Last week I gave a talk on ‘Unique Selling Propositions – The Innovation in the Outliers’. I presented a number of market trends. During my talk I encouraged participants to ask questions and share their own experiences.
One of the changes we talked about is the centralisation/decentralisation trend. Some companies are centralising resources, workflow, funds, and decisions. Others are horizontalising, spreading out the decision-making and resources.
A participant worked in the creative industry. He saw how there was a big push to decentralise products and services, work with a collection of contractors instead of one large entity, and seek revenues from alternative sources such as crowdfunding to get projects off of the ground.
Another attendee had a foot in two worlds: one product she was selling was through a highly centralised model and a second product she was selling was through a highly decentralised model.
There’s value in aligning yourself with a trend. There’s also value in intentionally not participating in it. To generate the most benefit for your clients and dollar for your efforts, you need to understand how your target market will want to receive their product.
Whenever you hear about market trends, I encourage you to think about these questions:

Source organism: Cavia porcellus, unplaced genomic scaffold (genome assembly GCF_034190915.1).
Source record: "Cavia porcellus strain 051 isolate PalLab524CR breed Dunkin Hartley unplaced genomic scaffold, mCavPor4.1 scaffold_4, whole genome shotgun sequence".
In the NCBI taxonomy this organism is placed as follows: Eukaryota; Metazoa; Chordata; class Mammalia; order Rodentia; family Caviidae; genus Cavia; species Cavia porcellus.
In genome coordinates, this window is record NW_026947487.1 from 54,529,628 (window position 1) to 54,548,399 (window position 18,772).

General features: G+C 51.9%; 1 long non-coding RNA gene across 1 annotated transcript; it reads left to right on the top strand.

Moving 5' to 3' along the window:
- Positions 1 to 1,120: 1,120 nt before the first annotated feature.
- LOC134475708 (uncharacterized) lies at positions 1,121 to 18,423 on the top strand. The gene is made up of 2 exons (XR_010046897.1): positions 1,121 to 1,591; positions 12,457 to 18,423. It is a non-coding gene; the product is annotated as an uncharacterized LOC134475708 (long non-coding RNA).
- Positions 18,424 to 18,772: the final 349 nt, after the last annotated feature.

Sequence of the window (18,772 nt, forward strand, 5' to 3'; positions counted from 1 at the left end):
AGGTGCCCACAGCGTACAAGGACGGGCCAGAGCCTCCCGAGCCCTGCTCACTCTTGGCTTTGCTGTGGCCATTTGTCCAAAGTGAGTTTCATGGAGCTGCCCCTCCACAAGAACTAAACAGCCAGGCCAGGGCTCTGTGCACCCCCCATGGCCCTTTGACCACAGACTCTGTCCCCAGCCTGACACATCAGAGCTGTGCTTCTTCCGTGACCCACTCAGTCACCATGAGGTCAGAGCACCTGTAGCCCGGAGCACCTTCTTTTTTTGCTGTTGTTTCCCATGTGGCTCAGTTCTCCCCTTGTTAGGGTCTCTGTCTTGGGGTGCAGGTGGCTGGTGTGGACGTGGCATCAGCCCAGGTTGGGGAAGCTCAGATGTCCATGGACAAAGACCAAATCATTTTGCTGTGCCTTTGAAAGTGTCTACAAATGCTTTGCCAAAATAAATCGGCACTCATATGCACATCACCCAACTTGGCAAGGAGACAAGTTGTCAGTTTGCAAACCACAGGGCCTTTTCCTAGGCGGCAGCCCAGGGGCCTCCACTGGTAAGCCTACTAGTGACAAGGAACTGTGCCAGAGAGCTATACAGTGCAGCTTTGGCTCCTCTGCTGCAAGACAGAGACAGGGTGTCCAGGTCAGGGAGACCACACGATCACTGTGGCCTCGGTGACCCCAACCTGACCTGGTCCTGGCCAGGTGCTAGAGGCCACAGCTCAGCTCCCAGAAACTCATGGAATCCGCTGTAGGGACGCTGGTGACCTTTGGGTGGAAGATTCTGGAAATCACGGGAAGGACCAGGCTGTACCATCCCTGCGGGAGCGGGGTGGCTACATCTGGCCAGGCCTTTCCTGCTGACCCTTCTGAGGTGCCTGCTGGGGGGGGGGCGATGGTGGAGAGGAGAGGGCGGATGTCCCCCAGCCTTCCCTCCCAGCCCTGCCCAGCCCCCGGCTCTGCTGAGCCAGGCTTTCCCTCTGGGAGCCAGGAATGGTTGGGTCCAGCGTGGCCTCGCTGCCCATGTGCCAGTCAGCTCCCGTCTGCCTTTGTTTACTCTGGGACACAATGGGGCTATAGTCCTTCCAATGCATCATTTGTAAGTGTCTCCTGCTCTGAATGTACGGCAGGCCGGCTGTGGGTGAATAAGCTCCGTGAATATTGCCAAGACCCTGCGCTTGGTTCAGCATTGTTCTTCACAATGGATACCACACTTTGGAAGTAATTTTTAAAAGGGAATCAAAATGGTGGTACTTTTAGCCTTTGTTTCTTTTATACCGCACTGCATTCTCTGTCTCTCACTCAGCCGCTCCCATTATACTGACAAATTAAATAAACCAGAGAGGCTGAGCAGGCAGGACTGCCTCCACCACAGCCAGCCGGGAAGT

Have you recently changed some of your business practices to incorporate market changes? How did that work out for you? I’d like to know more about it.
In ancient Rome, roughly 1 in 3 people in Italy were slaves. There was concern in the Roman senate that slaves would cause a rebellion. The Roman senate debated the idea that all slaves wear the same colour toga – so that Roman citizens could know the status of the person to whom they were addressing. After much deliberation, the Roman senate decided against the measure arguing that if slaves could easily identify themselves they would plot against Romans.
Fast forward to today. There are many changes occurring in business. Many entrepreneurs are struggling to implement change, seek out investors, and develop something new. Quite often entrepreneurs will dilute their original idea to fit in – not to sell, not to gain investors, not a better version of their original idea – but to fit in and blend in. Basically to become wall paper, it’s there but no one notices it. I think this does a great disservice to the entrepreneur, the markets and society as a whole.
Instead, I suggest that entrepreneurs wear their togas. Stand out. Be different. Show everyone just how unique your company is. Only then will you be able to find like-minded partners, truly interested parties, and potential sales. If people see your toga as blending in with that of everyone else, then they don't see you. Wear your new toga with pride.
Allo there ~ I'm Renée and this is my blog on leadership and business development. Here I explore the nexus between leadership, conflict resolution, networks, innovation and prosperity.